Global drivers of GM soya expansion in South America are clearly related to the growing demand for animal protein food in Europe (and more recently also in China and other Asian countries), which demands large amounts of soya oil. In 2006, MERCOSUR member countries (Argentina, Brazil, Paraguay, Uruguay and Venezuela) signed a memorandum of understanding to encourage and promote biofuel production and consumption. The creation of a new biofuel market in the EU that will depend on Southern countries to reach the blending targets, opens a space for Argentinean biodiesel exports.[18] - In this sense, the Argentinean authorities have been keen on setting policies with the aim of domestically creating value added and reduce energy imports, such as a differential export tax to promote biofuel development beyond domestic consumption, which is also being stimulated by compulsory mix quotas and presented as an alternative use for soya and thus diversifying markets. Measures to stimulate the production of biofuels have been aggressively lobbied for by the domestic soya bean sector. Therefore, on the domestic side, there is a huge demand for biofuel also in Argentina. Nevertheless, because the large companies are not interested in a domestic biofuels sector, most of the biodiesel produced by them, and the majority of total biodiesel production, continues to go to export markets, meaning that the land in Argentina continues to produce products that the population does not consume.

However, the tendency changed when the Argentine government promoted the creation of a domestic market, and thereby encouraged the soya sector to diversify, through Law 26.093 (2006), through which it established blending targets of 5 per cent for 2010, 7 per cent in 2011 and with the expectation of increasing it to 10 per cent in the next years. The exported volume started to decrease as long as the new policy was implemented. Most exports go to Europe; Spain is the main buyer. Today, 15–20 per cent of the soya bean crop in Argentina is used to produce biodiesel.[19] - Investments in the sector have been growing since 2006 in the expectation of increasing exports and market diversification. Most of the investments in the biodiesel industry come from the usual big players in the international soya sector [25], such as Glencore, Nidera and Dreyfus, Bunge and Cargill, with alliances with the powerful domestic soya-processing sector and financial investors. To encourage investments in the biodiesel industry, the national government imposed a differential export tax that favours the production of biofuels over soya oil and meal (the difference is more than 17 percentage points). Local governments also encourage investments by providing tax exemptions. Prior to the legislation in Argentina, there was almost no domestic demand for products from soya beans, which made it difficult to justify a paradox for many defenders of the oilseed. However, the taxes on soya exports are estimated to account for around 12.5 per cent of the national budget [16].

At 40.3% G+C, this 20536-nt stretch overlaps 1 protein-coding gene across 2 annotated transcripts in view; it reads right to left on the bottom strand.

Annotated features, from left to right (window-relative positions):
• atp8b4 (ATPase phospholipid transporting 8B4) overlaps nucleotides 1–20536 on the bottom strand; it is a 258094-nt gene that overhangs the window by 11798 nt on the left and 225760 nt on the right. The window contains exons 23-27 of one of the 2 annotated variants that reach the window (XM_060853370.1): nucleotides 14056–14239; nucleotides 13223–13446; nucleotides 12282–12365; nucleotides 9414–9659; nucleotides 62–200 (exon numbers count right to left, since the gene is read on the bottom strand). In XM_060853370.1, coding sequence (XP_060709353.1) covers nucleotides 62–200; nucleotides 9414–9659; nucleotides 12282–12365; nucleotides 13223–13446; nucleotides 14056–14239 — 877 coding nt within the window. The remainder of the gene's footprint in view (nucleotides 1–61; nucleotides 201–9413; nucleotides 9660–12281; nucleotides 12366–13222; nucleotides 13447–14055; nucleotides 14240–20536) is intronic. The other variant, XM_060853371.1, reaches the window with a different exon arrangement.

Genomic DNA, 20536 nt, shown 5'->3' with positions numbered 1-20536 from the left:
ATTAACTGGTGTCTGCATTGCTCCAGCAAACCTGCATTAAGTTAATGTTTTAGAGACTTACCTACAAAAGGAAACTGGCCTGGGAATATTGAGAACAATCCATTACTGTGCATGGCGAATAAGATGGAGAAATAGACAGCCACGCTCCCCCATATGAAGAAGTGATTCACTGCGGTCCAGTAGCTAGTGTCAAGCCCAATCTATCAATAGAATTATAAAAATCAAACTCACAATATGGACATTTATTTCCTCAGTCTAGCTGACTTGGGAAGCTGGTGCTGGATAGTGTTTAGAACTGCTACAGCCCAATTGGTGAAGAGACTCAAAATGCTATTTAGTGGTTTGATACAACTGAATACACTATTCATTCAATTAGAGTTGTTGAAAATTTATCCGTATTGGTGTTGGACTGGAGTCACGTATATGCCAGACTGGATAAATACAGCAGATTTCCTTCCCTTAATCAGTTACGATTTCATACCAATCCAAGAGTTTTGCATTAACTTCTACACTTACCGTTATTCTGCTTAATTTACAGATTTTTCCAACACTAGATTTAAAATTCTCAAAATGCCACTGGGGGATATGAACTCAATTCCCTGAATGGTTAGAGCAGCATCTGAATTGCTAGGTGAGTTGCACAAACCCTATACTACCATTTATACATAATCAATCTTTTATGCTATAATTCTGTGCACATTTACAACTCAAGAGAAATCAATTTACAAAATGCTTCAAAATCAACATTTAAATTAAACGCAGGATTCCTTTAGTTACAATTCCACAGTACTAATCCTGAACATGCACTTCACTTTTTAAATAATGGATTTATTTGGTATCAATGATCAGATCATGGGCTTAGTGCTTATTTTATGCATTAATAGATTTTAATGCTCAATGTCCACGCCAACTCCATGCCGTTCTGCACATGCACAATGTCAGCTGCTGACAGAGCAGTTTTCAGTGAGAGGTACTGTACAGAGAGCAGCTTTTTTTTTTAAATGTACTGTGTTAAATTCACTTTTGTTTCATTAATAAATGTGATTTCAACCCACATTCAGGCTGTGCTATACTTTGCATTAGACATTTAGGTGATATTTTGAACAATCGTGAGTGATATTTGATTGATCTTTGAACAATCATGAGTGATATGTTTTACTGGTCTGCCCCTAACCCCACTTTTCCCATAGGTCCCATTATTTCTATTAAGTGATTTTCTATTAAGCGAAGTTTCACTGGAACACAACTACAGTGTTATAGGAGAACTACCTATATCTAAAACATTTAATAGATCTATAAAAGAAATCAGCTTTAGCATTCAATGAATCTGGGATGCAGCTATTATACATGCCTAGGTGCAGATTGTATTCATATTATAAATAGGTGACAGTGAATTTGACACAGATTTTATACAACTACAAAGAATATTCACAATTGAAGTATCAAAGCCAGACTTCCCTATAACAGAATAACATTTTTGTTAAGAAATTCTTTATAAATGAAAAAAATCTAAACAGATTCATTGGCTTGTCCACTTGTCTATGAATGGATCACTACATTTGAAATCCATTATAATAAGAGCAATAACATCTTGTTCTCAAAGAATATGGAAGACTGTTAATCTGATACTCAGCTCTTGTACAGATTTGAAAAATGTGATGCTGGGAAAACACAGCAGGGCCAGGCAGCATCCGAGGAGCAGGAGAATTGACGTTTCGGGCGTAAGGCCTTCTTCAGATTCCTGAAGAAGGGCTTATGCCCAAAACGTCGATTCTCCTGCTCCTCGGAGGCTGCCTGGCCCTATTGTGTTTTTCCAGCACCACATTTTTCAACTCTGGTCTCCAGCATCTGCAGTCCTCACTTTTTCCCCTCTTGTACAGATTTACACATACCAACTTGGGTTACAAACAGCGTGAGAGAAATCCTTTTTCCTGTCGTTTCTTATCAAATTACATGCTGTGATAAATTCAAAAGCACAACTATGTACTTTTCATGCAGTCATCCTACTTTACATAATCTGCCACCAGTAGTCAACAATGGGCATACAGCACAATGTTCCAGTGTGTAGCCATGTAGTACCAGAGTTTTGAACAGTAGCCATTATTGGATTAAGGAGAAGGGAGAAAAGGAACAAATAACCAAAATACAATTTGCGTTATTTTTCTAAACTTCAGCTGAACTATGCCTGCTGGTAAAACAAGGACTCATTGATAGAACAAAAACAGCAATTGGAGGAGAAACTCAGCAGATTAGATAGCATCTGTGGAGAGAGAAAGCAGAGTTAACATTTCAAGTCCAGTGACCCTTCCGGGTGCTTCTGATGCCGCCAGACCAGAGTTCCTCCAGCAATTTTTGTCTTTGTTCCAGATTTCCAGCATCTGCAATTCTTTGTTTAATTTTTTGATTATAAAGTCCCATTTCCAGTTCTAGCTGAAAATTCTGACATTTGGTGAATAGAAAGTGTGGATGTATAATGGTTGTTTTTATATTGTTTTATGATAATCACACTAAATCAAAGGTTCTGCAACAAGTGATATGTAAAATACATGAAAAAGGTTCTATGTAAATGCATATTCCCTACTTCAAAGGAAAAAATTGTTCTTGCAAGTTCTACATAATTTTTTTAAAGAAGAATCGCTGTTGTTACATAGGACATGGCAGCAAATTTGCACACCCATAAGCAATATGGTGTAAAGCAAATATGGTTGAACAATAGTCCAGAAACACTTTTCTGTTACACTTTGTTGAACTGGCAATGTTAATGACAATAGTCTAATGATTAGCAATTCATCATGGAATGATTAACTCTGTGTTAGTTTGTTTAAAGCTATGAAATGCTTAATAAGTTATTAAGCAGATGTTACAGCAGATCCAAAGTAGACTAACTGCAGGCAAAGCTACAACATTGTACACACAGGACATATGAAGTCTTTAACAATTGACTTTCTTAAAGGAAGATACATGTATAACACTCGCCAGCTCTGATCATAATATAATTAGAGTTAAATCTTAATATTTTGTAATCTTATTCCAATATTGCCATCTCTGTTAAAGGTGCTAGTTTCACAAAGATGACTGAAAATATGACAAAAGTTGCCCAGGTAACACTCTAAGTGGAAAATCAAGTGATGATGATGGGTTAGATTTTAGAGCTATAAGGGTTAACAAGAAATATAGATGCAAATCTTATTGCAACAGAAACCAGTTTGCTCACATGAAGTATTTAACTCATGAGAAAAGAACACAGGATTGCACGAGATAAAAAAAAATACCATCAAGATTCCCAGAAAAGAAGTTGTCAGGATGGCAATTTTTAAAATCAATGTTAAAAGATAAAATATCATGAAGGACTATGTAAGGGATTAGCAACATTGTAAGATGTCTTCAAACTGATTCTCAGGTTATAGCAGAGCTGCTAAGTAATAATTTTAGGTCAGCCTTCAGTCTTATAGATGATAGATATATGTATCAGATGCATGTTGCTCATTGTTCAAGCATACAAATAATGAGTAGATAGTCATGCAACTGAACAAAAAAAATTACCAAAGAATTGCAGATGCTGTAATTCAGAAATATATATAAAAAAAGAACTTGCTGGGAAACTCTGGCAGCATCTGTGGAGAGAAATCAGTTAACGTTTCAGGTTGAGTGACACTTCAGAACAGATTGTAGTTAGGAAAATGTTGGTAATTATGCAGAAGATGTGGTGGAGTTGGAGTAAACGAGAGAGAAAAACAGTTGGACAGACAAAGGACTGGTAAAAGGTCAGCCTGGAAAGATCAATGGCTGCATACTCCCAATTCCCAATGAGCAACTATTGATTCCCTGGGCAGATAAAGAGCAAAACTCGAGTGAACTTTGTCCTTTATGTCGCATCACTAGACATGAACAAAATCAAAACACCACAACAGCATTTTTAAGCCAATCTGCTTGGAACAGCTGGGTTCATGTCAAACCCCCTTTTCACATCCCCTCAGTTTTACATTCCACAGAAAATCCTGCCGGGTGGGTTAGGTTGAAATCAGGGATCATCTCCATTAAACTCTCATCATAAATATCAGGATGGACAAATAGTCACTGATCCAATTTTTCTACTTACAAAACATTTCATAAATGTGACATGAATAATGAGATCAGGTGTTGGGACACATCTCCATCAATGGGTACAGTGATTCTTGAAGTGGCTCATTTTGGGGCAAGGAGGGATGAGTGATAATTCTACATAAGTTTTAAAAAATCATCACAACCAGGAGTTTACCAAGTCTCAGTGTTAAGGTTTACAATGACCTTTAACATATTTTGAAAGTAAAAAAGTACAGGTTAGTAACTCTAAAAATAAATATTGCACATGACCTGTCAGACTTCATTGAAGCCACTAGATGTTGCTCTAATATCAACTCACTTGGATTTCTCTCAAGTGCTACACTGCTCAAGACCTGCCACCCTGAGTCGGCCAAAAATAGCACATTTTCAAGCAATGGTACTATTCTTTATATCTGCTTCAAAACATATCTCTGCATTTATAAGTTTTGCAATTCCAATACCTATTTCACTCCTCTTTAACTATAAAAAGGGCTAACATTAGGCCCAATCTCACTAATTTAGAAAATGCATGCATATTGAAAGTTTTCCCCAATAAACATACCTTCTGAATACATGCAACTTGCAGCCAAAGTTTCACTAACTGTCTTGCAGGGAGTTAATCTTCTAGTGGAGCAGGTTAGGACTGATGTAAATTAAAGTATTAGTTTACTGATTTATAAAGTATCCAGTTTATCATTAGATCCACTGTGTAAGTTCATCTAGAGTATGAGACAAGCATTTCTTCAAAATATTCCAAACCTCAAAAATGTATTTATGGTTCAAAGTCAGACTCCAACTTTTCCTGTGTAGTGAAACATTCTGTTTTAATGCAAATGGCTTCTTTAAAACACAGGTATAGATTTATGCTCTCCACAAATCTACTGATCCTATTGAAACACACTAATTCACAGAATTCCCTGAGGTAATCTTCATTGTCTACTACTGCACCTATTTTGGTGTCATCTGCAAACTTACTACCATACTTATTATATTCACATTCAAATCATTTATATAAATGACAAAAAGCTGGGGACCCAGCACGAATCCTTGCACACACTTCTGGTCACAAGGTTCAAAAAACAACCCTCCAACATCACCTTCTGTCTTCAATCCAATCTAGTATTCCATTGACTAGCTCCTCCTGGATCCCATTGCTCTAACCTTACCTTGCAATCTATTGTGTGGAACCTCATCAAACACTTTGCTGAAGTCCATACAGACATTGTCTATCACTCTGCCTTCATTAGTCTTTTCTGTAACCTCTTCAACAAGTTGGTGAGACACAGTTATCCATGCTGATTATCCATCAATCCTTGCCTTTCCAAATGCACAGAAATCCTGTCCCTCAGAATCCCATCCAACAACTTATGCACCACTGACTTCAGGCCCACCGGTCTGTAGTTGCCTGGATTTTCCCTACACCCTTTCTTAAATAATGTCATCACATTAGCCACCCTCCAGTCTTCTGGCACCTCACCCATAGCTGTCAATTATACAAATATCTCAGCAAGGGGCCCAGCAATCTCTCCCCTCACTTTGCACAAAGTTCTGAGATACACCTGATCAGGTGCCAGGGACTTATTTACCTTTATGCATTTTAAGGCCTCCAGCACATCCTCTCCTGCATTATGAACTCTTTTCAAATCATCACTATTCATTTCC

The supply of seeds continues to be dominated by Monsanto and Syngenta, along with some big local companies. As mentioned, the dominant players in the biodiesel sector are the big transnational and domestic corporations that have dominated the soya sector for many years. They control about 80 per cent of the sector and in many cases integrate production and processing. As a subsector within the soya sector,[20] - the biodiesel industry is a rather clustered sector at the cultivation and processing levels [16], since many of the domestic actors are located in the same geographical area, that is, around the Paraná river. But the domestic biofuels sector is also very dependent on international networks [16, 18].

Legislation and incentives
Argentina ● Law 26.093 Compulsory biofuels blending (2006)
● National Bioenergy programme
● Differential export taxes vis-à-vis soya oil
● Native Forests Law 26.331 (2007)
● CARBIO voluntary certification scheme presented to EU
● INTA: biofuels research

Table 2.

Biodiesel promotion in Argentina

While additional demand for soya may lead to the further expansion of the agricultural frontier – exacerbating the social and environmental problems resulting from both past and current GM soya cultivation, and commercial pressures on land in the Chaco region – recent central government measures and an increasing conflict with EU import markets, put some question marks and bring contradiction to the biodiesel sector in Argentina. A recent announcement by Spain (the buyer of 70 per cent of all Argentinean biodiesel exports) that it would prohibit biodiesel imports from outside the EU, led Argentina to complain to the WTO. At the same time, the national government raised the taxes on biodiesel exports to the level of the other soya by-products, thereby changing the thrust of the main promotional policy. This seems to be exacerbated by the 15 per cent reduction in the price of biodiesel for the domestic market, which has negative impacts on medium and smaller non-integrated enterprises. Still the EU had been denouncing Argentinean dumping, through tax exemptions, and claiming the existence of more efficient biofuels from rapeseed and palm oil. In consequence, due to both national and international factors, there is uncertainty about the future of the biodiesel sector.

4. Main impacts of, and dilemmas posed by the expanding GM soya frontier in relation to sustainability, governance and development